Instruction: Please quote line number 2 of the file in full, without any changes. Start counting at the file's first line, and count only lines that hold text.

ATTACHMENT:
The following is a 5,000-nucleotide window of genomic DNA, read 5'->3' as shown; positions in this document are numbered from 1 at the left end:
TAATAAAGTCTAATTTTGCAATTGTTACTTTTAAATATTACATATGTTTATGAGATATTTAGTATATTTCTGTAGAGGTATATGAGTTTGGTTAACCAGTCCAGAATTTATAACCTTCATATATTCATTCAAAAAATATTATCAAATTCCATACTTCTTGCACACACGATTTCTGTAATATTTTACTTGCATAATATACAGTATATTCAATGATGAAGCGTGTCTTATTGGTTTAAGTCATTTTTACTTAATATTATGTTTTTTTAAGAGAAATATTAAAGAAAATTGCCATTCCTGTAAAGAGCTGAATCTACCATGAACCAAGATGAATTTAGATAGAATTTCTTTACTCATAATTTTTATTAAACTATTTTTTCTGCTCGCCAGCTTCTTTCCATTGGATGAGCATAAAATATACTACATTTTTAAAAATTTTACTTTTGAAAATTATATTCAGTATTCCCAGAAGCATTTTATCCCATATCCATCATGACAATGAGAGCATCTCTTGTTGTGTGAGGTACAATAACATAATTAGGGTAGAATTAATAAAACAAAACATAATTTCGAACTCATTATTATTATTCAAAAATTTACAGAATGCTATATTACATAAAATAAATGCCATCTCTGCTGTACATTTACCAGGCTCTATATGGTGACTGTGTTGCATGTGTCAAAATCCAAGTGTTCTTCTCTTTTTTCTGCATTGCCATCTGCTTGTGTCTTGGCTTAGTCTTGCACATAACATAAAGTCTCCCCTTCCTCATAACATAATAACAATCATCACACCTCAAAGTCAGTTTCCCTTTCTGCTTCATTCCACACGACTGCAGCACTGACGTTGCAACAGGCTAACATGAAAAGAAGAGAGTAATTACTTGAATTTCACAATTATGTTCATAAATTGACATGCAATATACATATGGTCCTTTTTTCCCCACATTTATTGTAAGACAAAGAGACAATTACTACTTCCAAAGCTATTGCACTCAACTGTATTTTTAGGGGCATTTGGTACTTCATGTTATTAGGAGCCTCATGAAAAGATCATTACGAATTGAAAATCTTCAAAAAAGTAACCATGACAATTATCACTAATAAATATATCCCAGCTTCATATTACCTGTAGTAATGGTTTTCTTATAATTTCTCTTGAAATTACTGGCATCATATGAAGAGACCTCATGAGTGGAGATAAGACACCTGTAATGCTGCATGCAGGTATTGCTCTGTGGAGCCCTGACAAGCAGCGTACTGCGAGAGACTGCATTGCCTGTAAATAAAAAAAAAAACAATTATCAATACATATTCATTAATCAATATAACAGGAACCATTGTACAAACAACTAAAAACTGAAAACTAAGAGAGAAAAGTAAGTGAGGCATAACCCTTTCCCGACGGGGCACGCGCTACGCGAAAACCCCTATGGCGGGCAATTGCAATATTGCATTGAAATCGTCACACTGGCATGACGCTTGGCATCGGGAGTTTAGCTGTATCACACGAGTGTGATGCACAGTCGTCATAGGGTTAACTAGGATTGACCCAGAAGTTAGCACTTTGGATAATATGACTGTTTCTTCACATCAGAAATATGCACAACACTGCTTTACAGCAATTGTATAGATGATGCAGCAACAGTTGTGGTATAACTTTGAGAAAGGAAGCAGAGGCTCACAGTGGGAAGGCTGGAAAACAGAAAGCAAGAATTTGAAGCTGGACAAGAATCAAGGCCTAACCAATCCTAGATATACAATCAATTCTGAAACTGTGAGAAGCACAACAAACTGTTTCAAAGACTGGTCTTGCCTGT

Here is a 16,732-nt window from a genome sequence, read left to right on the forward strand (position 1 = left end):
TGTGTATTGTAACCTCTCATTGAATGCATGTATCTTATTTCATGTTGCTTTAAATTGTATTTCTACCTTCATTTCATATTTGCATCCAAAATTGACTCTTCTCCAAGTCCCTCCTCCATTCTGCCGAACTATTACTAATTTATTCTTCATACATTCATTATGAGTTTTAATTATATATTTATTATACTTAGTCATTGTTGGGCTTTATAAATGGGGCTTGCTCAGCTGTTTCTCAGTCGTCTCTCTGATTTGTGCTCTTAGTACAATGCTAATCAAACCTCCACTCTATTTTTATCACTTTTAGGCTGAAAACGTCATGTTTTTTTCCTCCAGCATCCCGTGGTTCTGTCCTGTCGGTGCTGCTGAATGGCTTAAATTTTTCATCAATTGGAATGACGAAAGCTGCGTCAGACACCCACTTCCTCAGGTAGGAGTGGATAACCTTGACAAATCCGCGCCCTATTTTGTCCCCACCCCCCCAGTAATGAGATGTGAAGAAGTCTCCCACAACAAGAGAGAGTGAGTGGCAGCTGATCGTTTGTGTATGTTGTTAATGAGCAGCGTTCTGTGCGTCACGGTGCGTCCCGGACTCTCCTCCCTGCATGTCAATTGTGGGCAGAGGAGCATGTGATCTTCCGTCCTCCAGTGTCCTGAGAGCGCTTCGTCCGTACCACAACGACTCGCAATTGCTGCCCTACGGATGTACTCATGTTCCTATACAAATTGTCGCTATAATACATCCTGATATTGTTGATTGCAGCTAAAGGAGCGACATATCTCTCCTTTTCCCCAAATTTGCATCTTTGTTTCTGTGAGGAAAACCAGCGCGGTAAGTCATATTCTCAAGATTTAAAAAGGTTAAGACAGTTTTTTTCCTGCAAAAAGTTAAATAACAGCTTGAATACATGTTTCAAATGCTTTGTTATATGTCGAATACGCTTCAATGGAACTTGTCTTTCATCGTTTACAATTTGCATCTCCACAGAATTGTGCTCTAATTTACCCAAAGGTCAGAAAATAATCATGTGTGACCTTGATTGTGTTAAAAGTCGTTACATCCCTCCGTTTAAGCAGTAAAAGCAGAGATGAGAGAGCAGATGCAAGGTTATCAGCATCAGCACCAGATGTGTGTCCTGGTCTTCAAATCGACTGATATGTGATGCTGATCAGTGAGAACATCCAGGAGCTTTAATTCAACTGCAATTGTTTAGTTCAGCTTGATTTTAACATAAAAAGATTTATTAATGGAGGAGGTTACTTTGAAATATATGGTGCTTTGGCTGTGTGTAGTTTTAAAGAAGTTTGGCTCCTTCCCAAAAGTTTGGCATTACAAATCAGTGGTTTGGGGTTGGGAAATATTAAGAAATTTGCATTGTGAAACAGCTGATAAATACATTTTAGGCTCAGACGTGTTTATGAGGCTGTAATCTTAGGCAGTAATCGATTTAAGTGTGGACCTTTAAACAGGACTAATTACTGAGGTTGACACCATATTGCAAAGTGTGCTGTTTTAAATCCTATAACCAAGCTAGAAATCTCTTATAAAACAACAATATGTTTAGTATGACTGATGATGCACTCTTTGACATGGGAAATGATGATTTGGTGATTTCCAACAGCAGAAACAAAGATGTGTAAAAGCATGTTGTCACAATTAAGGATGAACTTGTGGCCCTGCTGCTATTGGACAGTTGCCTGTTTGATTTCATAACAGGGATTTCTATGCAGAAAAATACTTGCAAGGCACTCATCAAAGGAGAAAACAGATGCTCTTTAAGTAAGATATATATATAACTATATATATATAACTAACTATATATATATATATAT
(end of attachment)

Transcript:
TAATAAAGTCTAATTTTGCAATTGTTACTTTTAAATATTACATATGTTTATGAGATATTTAGTATATTTCTGTAGAGGTATATGAGTTTGGTTAACCAGTCCAGAATTTATAACCTTCATATATTCATTCAAAAAATATTATCAAATTCCATACTTCTTGCACACACGATTTCTGTAATATTTTACTTGCATAATATACAGTATATTCAATGATGAAGCGTGTCTTATTGGTTTAAGTCATTTTTACTTAATATTATGTTTTTTTAAGAGAAATATTAAAGAAAATTGCCATTCCTGTAAAGAGCTGAATCTACCATGAACCAAGATGAATTTAGATAGAATTTCTTTACTCATAATTTTTATTAAACTATTTTTTCTGCTCGCCAGCTTCTTTCCATTGGATGAGCATAAAATATACTACATTTTTAAAAATTTTACTTTTGAAAATTATATTCAGTATTCCCAGAAGCATTTTATCCCATATCCATCATGACAATGAGAGCATCTCTTGTTGTGTGAGGTACAATAACATAATTAGGGTAGAATTAATAAAACAAAACATAATTTCGAACTCATTATTATTATTCAAAAATTTACAGAATGCTATATTACATAAAATAAATGCCATCTCTGCTGTACATTTACCAGGCTCTATATGGTGACTGTGTTGCATGTGTCAAAATCCAAGTGTTCTTCTCTTTTTTCTGCATTGCCATCTGCTTGTGTCTTGGCTTAGTCTTGCACATAACATAAAGTCTCCCCTTCCTCATAACATAATAACAATCATCACACCTCAAAGTCAGTTTCCCTTTCTGCTTCATTCCACACGACTGCAGCACTGACGTTGCAACAGGCTAACATGAAAAGAAGAGAGTAATTACTTGAATTTCACAATTATGTTCATAAATTGACATGCAATATACATATGGTCCTTTTTTCCCCACATTTATTGTAAGACAAAGAGACAATTACTACTTCCAAAGCTATTGCACTCAACTGTATTTTTAGGGGCATTTGGTACTTCATGTTATTAGGAGCCTCATGAAAAGATCATTACGAATTGAAAATCTTCAAAAAAGTAACCATGACAATTATCACTAATAAATATATCCCAGCTTCATATTACCTGTAGTAATGGTTTTCTTATAATTTCTCTTGAAATTACTGGCATCATATGAAGAGACCTCATGAGTGGAGATAAGACACCTGTAATGCTGCATGCAGGTATTGCTCTGTGGAGCCCTGACAAGCAGCGTACTGCGAGAGACTGCATTGCCTGTAAATAAAAAAAAAAACAATTATCAATACATATTCATTAATCAATATAACAGGAACCATTGTACAAACAACTAAAAACTGAAAACTAAGAGAGAAAAGTAAGTGAGGCATAACCCTTTCCCGACGGGGCACGCGCTACGCGAAAACCCCTATGGCGGGCAATTGCAATATTGCATTGAAATCGTCACACTGGCATGACGCTTGGCATCGGGAGTTTAGCTGTATCACACGAGTGTGATGCACAGTCGTCATAGGGTTAACTAGGATTGACCCAGAAGTTAGCACTTTGGATAATATGACTGTTTCTTCACATCAGAAATATGCACAACACTGCTTTACAGCAATTGTATAGATGATGCAGCAACAGTTGTGGTATAACTTTGAGAAAGGAAGCAGAGGCTCACAGTGGGAAGGCTGGAAAACAGAAAGCAAGAATTTGAAGCTGGACAAGAATCAAGGCCTAACCAATCCTAGATATACAATCAATTCTGAAACTGTGAGAAGCACAACAAACTGTTTCAAAGACTGGTCTTGCCTGT